The Chromebook All-In-One Project: Intro and favorite apps/links

Be sure to check out the embedded video above. It will explain everything pretty basically. Essentially I have always toyed with mobile gaming and living and have always enjoyed doing things on the cheap. While I love my gaming rigs or fancier phones, I also have a special place in my heart for tiny or less expensive devices like the Chromebook. Before the most recent and lowest priced Chromebooks, the Samsung series 3 and the Acer C7, most people seemed to admire them from afar. Not anymore… the new batch of ‘Books were some of the hottest items this holiday season. I lucked out and picked up my Samsung from a local Best Buy. I’ve been enjoying it ever since and love the idea of a device that is essentially a tablet in netbook form. Why? It is silent, doesn’t get hot, instantly updates and fights off viruses (more on those later in the series.)

I will be covering actual MMO gaming on the Chromebook in the MMObility column over at every Friday (times will vary.) I normally cover browser-based and mobile games in the column anyway, so this will not be much of a stretch. In this blog I will cover mostly the techy stuff, like how it fights viruses or favorite apps.

Speaking of apps, I’ll start off this month of coverage by introducing some of my most used apps and links… so far. The great thing about a Chromebook is that it essentially feels and acts pretty much like an ultrabook, minus the ultra speeds you might get from a better processor and more ram.

1) Tweetdeck: While I don’t tweet as much as I would like thanks to time and the occasional migraine, Tweetdeck is a simple Twitter and Facebook browser-based client that is very easy to read and navigate. I keep my Chromebook browser zoomed in at 125% at all times (poor vision) but Tweetdeck looks perfect. It offers me a stream of Facebook or Twitter updates at no cost. I especially love the simple light/dark toggle.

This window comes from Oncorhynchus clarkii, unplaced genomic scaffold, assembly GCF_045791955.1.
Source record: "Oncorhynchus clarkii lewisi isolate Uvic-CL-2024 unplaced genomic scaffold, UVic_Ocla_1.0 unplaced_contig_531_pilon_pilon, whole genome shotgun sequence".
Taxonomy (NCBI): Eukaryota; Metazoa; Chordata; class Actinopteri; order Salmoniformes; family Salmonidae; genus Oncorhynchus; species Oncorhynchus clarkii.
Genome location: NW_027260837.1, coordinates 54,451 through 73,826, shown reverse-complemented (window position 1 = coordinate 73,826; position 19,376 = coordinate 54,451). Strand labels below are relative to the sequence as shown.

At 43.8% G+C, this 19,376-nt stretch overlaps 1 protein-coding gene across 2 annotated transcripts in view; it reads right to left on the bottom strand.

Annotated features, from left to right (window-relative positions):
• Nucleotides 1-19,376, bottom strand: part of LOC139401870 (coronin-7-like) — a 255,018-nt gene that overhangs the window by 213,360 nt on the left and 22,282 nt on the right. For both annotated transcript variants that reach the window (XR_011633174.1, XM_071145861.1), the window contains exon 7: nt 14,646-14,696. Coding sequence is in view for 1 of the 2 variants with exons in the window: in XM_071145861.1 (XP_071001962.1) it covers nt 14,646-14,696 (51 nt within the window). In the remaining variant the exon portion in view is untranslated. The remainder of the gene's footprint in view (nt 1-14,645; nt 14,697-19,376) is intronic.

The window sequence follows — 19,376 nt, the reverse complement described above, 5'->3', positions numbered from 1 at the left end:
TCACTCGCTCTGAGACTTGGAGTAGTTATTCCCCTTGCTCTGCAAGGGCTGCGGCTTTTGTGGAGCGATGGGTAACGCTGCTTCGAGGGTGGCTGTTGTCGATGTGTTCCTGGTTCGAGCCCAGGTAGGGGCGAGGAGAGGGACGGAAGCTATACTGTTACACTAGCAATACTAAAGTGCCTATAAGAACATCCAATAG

2) Gmail Offline: One of my main issues with the standard issue browser Gmail experience is the fact that the text is often too small or too crammed together. I much prefer how it looks and feels on my Nexus 7 tablet. Well, Gmail Offline not only looks roomier and seems to respond much faster than standard Gmail, but it also offers offline capabilities by (if I am not correct, please correct me) downloading a set number of emails. Mine is set to one week. If I have no internet, I can still respond and write emails and it will sync later.

3) Google +: This is a no-brainer, thanks to the fact that you must participate as part of the Google experience, but I absolutely love the access it provides to mature communities and friends. I joined a Chromebook group and have already found out many great tips and tricks from them, and it’s officially hosted by a Google CM. The G+ mobile app for tablets is fantastic, as well.

4) Pixlr Editor: This browser-based “app” is really just a link to the site, but it’s also a fantastic photo editing tool that I use for all of my needs. I often have to crop and share screenshots from video games and I do my share of art and personal pic-taking, so having access to an in-browser app is great. It works easily on this Chromebook and saves as I want it to.

5) Adblock Plus: Now, this is somewhat of a controversial tool and I use it only when doing a ton of research browsing. See, I understand perfectly how the web is paid for by ads, and I make money from those ads technically because they bring revenue into the companies that run or own the sites I write for (no, the ads do not pay me directly. Payola does NOT happen.) But, on this Samsung Chromebook a pop-up ad (yes, people are still using those!) can easily cover a huge chunk of the screen, and some ads can effect performance. So, after trying this out I can say I enjoy it BUT be careful… remember that if no one clicked on an ad at all, we’d all have to be paying a lot more for the web or websites would be shutting down left and right.

6) LastPass: I use this to memorize many of my passwords, but not all. I still keep completely unique passwords for every…single…site..and…game.. (and it’s a LOT) but this extension helps keep them organized. You can even have a secondary password to provide more security.

That’s a starter for now. Over the next 5 weeks I’ll be exploring more of the Chromebook, but bear in mind that I am basing all of this on the Samsung series 3 model, the one with the Exynos processor. So, your experience can vary. Feel free to leave a comment here or on my Massively column, and join up in the official Chromebook group on Google +… it’s fantastic.

See you next week!


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Beau Hindman

I cover games and write, which means that I sit around in my PJs all day, playing games. I love it.